A senior nodal officer wanting to remain anonymous said that the role of nodal officers is limited to physically verifying the incidents of stubble burning at different farms and handing it over to the government.
As the harvest season of Punjab’s major Kharif crop rice is about to start in a few weeks, the state government has appointed more than 8000 nodal officers across the state to prevent the incidents of stubble burning. In the last few years, the state government appoints such nodal officials in the run up to the paddy harvest season to keep an eye on farmers who burn stubble, the remnants of the crop, in the open which becomes a major cause of severe air pollution in the Delhi-NCR region. On the face of it, a battery of officials appointed by the government should be effective in preventing all stubble burning incidents, however, the stubble burning incidents in the last few years have increased. The Indian Express reported why and how such steps prove ineffective every year and what could be a better solution to end the menace of stubble burning.
Increase in stubble burning cases
After coming to power in the year 2017, the Congress government began appointing nodal officers to check stubble burning from 2018. The state of Punjab consists of about 13000 villages in total and more than 9500 villages sow paddy at a large scale. The government, therefore, has appointed about 8000 nodal officers with the ratio of one nodal officer in each village and few nodal officers looking after two small neighbouring villages.
Appointment of a huge posse of officials notwithstanding, the incidents of stubble burning have only increased year after year. In the year 2018 the state recorded a total of 50,590 incidents of stubble burning which increased to 55,210 and 76,582 in the year 2019 and 2020 respectively.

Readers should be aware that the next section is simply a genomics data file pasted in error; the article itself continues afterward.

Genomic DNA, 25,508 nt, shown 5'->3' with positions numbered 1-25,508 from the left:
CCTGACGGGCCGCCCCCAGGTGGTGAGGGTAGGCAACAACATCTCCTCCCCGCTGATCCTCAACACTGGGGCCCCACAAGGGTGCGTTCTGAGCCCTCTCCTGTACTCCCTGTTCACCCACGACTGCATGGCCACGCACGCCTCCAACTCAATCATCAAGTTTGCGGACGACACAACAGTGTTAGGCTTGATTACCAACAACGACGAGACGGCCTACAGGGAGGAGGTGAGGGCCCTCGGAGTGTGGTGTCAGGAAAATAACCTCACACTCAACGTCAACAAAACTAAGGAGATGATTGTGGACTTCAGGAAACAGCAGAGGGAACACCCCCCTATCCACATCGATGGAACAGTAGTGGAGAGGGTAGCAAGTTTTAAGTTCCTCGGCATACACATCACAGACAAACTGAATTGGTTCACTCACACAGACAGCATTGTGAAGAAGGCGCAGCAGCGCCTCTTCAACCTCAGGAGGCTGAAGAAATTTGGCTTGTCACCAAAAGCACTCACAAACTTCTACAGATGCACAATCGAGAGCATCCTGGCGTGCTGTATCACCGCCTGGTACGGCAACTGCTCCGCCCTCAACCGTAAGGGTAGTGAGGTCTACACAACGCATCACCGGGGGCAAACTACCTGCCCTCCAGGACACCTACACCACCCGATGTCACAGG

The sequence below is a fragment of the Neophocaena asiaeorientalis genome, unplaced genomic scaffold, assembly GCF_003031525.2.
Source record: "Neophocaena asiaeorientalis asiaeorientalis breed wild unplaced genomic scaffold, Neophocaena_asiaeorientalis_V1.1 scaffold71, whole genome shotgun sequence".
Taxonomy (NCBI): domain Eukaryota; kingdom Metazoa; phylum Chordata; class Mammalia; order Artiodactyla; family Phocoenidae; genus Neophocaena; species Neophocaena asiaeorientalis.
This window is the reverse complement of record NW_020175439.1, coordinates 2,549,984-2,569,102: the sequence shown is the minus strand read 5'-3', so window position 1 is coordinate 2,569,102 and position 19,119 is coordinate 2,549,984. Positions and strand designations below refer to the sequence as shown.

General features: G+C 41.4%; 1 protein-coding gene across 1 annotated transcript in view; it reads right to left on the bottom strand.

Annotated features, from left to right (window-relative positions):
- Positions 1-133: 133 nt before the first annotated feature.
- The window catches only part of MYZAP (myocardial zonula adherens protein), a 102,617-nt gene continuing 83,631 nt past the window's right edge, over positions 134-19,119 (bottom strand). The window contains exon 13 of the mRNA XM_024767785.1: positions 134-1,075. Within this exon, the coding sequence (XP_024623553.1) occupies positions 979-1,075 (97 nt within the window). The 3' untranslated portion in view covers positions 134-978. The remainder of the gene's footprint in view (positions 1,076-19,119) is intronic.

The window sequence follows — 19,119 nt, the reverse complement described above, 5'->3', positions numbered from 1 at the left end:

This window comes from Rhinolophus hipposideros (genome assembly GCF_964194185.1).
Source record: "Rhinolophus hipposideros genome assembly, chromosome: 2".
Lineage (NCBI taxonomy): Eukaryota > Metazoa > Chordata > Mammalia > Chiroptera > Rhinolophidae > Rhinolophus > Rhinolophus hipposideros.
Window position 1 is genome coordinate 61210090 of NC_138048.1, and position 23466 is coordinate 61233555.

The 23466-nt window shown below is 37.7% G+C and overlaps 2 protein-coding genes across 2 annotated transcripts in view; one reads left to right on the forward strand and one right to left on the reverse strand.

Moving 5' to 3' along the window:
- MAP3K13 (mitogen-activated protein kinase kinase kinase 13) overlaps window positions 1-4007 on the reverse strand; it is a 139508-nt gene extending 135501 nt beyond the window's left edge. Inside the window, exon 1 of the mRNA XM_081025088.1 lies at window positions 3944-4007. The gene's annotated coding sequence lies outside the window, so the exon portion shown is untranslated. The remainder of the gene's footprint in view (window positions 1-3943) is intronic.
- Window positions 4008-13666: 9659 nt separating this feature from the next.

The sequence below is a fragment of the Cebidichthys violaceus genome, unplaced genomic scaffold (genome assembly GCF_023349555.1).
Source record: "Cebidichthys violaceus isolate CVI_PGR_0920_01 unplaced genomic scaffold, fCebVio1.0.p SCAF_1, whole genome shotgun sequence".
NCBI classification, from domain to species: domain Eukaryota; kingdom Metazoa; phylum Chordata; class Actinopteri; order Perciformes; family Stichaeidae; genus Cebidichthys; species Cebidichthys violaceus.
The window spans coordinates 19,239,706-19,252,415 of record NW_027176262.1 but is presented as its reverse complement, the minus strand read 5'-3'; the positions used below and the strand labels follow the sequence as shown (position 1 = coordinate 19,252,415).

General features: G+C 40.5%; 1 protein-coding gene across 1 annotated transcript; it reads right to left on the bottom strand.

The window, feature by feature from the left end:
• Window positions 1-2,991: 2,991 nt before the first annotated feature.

Why have nodal officials failed in preventing stubble firing incidents?
A senior nodal officer, wanting to remain anonymous, told the Indian Express that the role of nodal officers is limited to physically verifying the incidents of stubble burning at different farms and handing it over to the government. Putting the duties of a nodal officer on the same pedestal to that of a postman, the official said that nodal officers only report the incident to the government authorities and it is upto the government to take action against the farmers.
Lasting solution for stubble burning
Experts told the Indian Express that nodal officials should be appointed at the time of sowing of paddy crops and they should be given the mandate to change the mindset of upper and middle class farmers who can afford to buy stubble management machinery. The officials should also keep a record of small and marginal farmers who are sowing paddy and are not in a position to buy the machinery. For such farmers, the government with the help of NGOs should facilitate the stubble machinery at a nominal rate.
A senior official in the agriculture department told the Indian Express that there are places in the state where rich farmers are lending their stubble machinery to the small farmers free of cost. The official said that the government should promote such actions and also pitch in with free diesel for those small and marginal farmers who cannot afford it.